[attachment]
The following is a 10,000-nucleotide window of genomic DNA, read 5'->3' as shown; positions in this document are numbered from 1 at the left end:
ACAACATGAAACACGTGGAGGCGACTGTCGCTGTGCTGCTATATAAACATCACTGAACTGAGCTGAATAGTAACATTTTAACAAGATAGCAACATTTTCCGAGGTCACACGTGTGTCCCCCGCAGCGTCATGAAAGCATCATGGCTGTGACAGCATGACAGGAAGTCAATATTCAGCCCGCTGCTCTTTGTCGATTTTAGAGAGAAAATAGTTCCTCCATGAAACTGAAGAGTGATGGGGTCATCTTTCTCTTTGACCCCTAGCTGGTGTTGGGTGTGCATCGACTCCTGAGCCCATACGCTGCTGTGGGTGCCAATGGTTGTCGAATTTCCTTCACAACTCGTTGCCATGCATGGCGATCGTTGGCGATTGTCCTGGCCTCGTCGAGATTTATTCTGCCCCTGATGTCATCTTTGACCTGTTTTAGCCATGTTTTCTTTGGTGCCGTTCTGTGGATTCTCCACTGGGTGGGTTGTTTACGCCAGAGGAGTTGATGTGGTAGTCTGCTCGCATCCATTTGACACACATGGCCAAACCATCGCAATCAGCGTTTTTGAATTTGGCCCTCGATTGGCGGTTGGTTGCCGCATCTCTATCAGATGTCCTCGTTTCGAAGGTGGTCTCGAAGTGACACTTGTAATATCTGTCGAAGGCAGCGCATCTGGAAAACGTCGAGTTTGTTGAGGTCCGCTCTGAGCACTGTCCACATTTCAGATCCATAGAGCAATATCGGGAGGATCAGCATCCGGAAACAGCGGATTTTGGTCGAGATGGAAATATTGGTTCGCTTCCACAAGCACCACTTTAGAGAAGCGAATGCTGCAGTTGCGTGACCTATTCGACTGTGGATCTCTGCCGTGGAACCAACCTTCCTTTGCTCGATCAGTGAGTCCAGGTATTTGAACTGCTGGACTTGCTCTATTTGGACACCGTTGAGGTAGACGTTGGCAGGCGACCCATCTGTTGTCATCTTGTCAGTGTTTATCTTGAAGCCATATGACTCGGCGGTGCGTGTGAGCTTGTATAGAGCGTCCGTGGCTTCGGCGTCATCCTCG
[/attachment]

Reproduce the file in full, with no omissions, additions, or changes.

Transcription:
The following is a 10,000-nucleotide window of genomic DNA, read 5'->3' as shown; positions in this document are numbered from 1 at the left end:
ACAACATGAAACACGTGGAGGCGACTGTCGCTGTGCTGCTATATAAACATCACTGAACTGAGCTGAATAGTAACATTTTAACAAGATAGCAACATTTTCCGAGGTCACACGTGTGTCCCCCGCAGCGTCATGAAAGCATCATGGCTGTGACAGCATGACAGGAAGTCAATATTCAGCCCGCTGCTCTTTGTCGATTTTAGAGAGAAAATAGTTCCTCCATGAAACTGAAGAGTGATGGGGTCATCTTTCTCTTTGACCCCTAGCTGGTGTTGGGTGTGCATCGACTCCTGAGCCCATACGCTGCTGTGGGTGCCAATGGTTGTCGAATTTCCTTCACAACTCGTTGCCATGCATGGCGATCGTTGGCGATTGTCCTGGCCTCGTCGAGATTTATTCTGCCCCTGATGTCATCTTTGACCTGTTTTAGCCATGTTTTCTTTGGTGCCGTTCTGTGGATTCTCCACTGGGTGGGTTGTTTACGCCAGAGGAGTTGATGTGGTAGTCTGCTCGCATCCATTTGACACACATGGCCAAACCATCGCAATCAGCGTTTTTGAATTTGGCCCTCGATTGGCGGTTGGTTGCCGCATCTCTATCAGATGTCCTCGTTTCGAAGGTGGTCTCGAAGTGACACTTGTAATATCTGTCGAAGGCAGCGCATCTGGAAAACGTCGAGTTTGTTGAGGTCCGCTCTGAGCACTGTCCACATTTCAGATCCATAGAGCAATATCGGGAGGATCAGCATCCGGAAACAGCGGATTTTGGTCGAGATGGAAATATTGGTTCGCTTCCACAAGCACCACTTTAGAGAAGCGAATGCTGCAGTTGCGTGACCTATTCGACTGTGGATCTCTGCCGTGGAACCAACCTTCCTTTGCTCGATCAGTGAGTCCAGGTATTTGAACTGCTGGACTTGCTCTATTTGGACACCGTTGAGGTAGACGTTGGCAGGCGACCCATCTGTTGTCATCTTGTCAGTGTTTATCTTGAAGCCATATGACTCGGCGGTGCGTGTGAGCTTGTATAGAGCGTCCGTGGCTTCGGCGTCATCCTCG